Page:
A May 4 call for volunteers from Canal Watch, to help with the first spring planting of native plants at Bulls Island where the invasive Japanese Knotweed has been eliminated. I mention it not knowing any of the details about place and time, but sounds impressive anytime this transition from invasive to native can be made.

Meanwhile, back at Marquand Park, here's a photo of the otherworldly threadleaf Japanese maple, its brilliant colors backlit by an afternoon sun, taken some years back before it was damaged in a storm.

Friday, April 25, 2014

A Springtime Walk Through Herrontown Wood

One of the prettier spots to take a walk in Princeton is Herrontown Wood, the original nature preserve from which all others in town followed. The parking lot is down a deadend street opposite the entrance to Smoyer Park on Snowden Lane.

Though long blocked by fallen trees and invasive shrubs, the trails were reopened last summer and fall by Kurt and Sally of the Friends of Herrontown Wood.

They continue to work to improve the trails where the many rivulets of spring runoff cross.

In spring there's good flow in the rocky streams,

and skunk cabbage makes ribbons of green where floodplains broaden.

Trees grow where they're self-planted,

trout lilies spread across the forest floor where plows didn't erase the soil's memory,

and a few patches of Rue-anemone survive along the trail edges.

With most native woody plants just beginning to come out of dormancy, the cliff is still visible from a distance. The "second forest" of non-native shrubs--mostly privet, multiflora rose and winged euonymus--is casting a diffuse green. The early greening of the non-natives has the unfortunate effect of casting shade on the native spring ephemeral flowers that need the spring sunlight to gather enough energy for the next year's growth.

Mosses decorate the boulders with their infinite patterns.

One thing that needed tending to was the propping up of one of the few specimens of native hearts a'burstin' (Euonymus americana) in Princeton. It's a favorite food of deer, but this specimen has survived because it is too tall for the deer to reach. Propping up will allow it to flower and set seed this fall. If only the deer would eat the many thousands of exotic winged Euonymus that clog portions of the park, there wouldn't be such an imbalance. But the wildlife's tastes don't seem to adapt to consume the introduced species.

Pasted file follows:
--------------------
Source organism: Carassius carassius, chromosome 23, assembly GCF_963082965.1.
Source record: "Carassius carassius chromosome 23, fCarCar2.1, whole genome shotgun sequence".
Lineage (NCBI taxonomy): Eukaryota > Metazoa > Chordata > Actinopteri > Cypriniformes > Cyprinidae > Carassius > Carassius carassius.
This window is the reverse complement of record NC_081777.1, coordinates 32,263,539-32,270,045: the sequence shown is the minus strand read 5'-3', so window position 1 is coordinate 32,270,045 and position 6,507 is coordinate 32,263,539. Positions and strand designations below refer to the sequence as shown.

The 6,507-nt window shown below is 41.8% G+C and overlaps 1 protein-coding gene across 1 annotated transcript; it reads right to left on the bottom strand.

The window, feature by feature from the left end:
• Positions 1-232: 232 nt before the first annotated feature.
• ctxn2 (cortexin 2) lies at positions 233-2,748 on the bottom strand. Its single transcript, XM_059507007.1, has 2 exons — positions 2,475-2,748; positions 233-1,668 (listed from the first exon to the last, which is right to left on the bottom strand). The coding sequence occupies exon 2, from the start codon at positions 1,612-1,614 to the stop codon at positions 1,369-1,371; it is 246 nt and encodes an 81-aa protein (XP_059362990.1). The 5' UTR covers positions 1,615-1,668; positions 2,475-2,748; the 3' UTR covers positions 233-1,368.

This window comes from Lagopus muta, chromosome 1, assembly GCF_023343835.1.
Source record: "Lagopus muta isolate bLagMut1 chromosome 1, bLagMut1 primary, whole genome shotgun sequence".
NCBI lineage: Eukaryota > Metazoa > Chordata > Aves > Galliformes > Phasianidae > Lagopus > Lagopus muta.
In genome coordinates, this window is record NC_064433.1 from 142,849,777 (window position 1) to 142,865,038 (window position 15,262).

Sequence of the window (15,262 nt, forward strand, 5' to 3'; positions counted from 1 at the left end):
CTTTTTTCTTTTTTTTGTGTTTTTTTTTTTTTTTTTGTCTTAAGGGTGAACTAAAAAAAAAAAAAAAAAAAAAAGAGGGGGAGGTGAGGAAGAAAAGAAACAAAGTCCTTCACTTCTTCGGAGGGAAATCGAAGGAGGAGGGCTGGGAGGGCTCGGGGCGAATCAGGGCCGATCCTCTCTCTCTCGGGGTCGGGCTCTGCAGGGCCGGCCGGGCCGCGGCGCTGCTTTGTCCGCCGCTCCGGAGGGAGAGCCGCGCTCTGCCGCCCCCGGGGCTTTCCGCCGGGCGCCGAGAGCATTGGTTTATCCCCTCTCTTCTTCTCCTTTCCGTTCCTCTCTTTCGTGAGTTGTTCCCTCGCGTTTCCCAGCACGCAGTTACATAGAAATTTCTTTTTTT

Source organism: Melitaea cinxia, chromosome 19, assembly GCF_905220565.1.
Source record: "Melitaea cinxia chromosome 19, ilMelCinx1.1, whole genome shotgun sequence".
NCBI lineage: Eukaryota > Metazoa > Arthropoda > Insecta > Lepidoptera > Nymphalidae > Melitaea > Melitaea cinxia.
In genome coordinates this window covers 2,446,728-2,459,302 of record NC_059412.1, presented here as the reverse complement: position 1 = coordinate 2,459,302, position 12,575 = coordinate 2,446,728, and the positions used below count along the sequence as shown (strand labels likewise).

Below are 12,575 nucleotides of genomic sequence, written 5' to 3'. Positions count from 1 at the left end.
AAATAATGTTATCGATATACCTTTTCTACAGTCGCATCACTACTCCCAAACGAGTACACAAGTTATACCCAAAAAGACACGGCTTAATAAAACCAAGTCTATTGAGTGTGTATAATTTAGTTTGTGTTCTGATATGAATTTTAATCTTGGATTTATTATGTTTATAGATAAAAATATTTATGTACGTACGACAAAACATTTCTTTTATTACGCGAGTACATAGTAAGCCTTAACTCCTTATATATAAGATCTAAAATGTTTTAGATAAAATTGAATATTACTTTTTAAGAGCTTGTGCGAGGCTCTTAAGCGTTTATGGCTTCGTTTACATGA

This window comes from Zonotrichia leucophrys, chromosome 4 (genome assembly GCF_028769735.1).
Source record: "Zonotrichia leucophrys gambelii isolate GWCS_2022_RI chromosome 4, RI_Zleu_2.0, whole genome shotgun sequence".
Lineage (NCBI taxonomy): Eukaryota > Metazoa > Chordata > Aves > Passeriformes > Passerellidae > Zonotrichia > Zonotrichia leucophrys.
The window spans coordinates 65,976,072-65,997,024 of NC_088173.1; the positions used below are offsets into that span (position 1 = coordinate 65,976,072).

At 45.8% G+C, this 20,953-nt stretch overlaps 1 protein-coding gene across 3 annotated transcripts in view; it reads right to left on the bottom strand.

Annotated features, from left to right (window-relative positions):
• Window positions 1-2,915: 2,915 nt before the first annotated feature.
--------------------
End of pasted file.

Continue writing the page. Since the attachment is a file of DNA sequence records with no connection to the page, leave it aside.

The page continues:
At least the many exotic shrubs have helped out in one instance: We just found another hearts a'burstin' this past week, whose survival owes in part to the dense surrounding growth of exotic privet that has likely prevented the deer from discovering it.

On a recent outing, I met a woman with a beautiful reddish dog named Fred, whose high level of alertness suggested a closer connection than usual with ancestral wolves. As we talked, we heard birdcalls down the hill that later turned out to be three pileated woodpeckers.

This could be said to be where open space preservation began in Princeton, at the 1870s farmhouse that the famous mathematician Oswald Veblen bought in the 1930s for his study, on land he and his wife Elizabeth would later donate to the county as Herrontown Wood.

Wednesday, April 23, 2014

When a Coop Flew the Coop

The time came last week to move the chicken coop to the back of the property so that we could start beautifying the patio next to the house. The move came after months of careful planning and procrastination. The project was a good opportunity to use some of that used lumber scavenged from the local curbside kmart over the years. The chickens came over to check on progress, and to look for any grubs my large mammal activity might have stirred up.